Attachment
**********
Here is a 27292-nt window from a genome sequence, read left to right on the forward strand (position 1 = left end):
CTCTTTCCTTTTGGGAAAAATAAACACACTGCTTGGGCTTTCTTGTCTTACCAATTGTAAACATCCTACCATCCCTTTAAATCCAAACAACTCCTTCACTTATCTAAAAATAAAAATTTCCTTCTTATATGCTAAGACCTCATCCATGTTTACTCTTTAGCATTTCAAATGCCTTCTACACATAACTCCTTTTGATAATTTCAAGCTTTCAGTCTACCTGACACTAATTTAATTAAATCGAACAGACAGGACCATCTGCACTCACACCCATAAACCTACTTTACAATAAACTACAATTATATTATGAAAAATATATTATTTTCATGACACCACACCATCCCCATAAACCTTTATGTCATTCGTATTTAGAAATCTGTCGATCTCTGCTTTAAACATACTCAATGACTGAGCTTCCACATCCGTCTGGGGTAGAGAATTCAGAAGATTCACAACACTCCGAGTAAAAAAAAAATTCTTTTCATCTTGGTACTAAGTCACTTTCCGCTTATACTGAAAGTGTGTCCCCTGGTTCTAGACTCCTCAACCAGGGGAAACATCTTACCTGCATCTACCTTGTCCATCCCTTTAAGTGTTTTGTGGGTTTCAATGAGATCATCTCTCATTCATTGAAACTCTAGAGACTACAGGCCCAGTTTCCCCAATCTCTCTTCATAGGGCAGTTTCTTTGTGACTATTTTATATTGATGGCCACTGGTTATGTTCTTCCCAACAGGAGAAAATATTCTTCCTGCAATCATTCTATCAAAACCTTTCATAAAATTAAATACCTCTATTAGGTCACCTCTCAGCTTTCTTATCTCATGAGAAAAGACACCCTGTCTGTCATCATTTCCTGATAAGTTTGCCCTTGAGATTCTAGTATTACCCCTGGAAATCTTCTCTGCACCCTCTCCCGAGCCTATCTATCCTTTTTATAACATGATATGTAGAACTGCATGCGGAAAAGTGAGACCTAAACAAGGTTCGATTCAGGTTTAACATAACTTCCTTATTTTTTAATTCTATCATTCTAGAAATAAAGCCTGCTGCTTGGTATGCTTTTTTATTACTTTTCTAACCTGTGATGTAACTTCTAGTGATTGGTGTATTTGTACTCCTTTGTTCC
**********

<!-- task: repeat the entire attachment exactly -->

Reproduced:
Here is a 27292-nt window from a genome sequence, read left to right on the forward strand (position 1 = left end):
CTCTTTCCTTTTGGGAAAAATAAACACACTGCTTGGGCTTTCTTGTCTTACCAATTGTAAACATCCTACCATCCCTTTAAATCCAAACAACTCCTTCACTTATCTAAAAATAAAAATTTCCTTCTTATATGCTAAGACCTCATCCATGTTTACTCTTTAGCATTTCAAATGCCTTCTACACATAACTCCTTTTGATAATTTCAAGCTTTCAGTCTACCTGACACTAATTTAATTAAATCGAACAGACAGGACCATCTGCACTCACACCCATAAACCTACTTTACAATAAACTACAATTATATTATGAAAAATATATTATTTTCATGACACCACACCATCCCCATAAACCTTTATGTCATTCGTATTTAGAAATCTGTCGATCTCTGCTTTAAACATACTCAATGACTGAGCTTCCACATCCGTCTGGGGTAGAGAATTCAGAAGATTCACAACACTCCGAGTAAAAAAAAAATTCTTTTCATCTTGGTACTAAGTCACTTTCCGCTTATACTGAAAGTGTGTCCCCTGGTTCTAGACTCCTCAACCAGGGGAAACATCTTACCTGCATCTACCTTGTCCATCCCTTTAAGTGTTTTGTGGGTTTCAATGAGATCATCTCTCATTCATTGAAACTCTAGAGACTACAGGCCCAGTTTCCCCAATCTCTCTTCATAGGGCAGTTTCTTTGTGACTATTTTATATTGATGGCCACTGGTTATGTTCTTCCCAACAGGAGAAAATATTCTTCCTGCAATCATTCTATCAAAACCTTTCATAAAATTAAATACCTCTATTAGGTCACCTCTCAGCTTTCTTATCTCATGAGAAAAGACACCCTGTCTGTCATCATTTCCTGATAAGTTTGCCCTTGAGATTCTAGTATTACCCCTGGAAATCTTCTCTGCACCCTCTCCCGAGCCTATCTATCCTTTTTATAACATGATATGTAGAACTGCATGCGGAAAAGTGAGACCTAAACAAGGTTCGATTCAGGTTTAACATAACTTCCTTATTTTTTAATTCTATCATTCTAGAAATAAAGCCTGCTGCTTGGTATGCTTTTTTATTACTTTTCTAACCTGTGATGTAACTTCTAGTGATTGGTGTATTTGTACTCCTTTGTTCC